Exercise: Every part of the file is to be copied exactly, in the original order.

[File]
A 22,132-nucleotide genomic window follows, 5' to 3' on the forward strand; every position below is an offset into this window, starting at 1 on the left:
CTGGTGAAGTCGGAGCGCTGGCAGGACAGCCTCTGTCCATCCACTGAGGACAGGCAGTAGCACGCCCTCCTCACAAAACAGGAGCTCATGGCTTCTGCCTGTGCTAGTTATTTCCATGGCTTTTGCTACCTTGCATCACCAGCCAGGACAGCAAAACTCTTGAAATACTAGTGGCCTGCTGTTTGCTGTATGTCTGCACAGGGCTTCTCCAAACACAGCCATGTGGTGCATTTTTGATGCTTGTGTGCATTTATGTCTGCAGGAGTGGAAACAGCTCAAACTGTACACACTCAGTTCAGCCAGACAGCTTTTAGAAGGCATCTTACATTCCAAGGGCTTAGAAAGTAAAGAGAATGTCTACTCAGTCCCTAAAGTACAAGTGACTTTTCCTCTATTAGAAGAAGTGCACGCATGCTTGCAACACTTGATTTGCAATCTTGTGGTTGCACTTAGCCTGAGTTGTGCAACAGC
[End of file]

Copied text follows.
A 22,132-nucleotide genomic window follows, 5' to 3' on the forward strand; every position below is an offset into this window, starting at 1 on the left:
CTGGTGAAGTCGGAGCGCTGGCAGGACAGCCTCTGTCCATCCACTGAGGACAGGCAGTAGCACGCCCTCCTCACAAAACAGGAGCTCATGGCTTCTGCCTGTGCTAGTTATTTCCATGGCTTTTGCTACCTTGCATCACCAGCCAGGACAGCAAAACTCTTGAAATACTAGTGGCCTGCTGTTTGCTGTATGTCTGCACAGGGCTTCTCCAAACACAGCCATGTGGTGCATTTTTGATGCTTGTGTGCATTTATGTCTGCAGGAGTGGAAACAGCTCAAACTGTACACACTCAGTTCAGCCAGACAGCTTTTAGAAGGCATCTTACATTCCAAGGGCTTAGAAAGTAAAGAGAATGTCTACTCAGTCCCTAAAGTACAAGTGACTTTTCCTCTATTAGAAGAAGTGCACGCATGCTTGCAACACTTGATTTGCAATCTTGTGGTTGCACTTAGCCTGAGTTGTGCAACAGC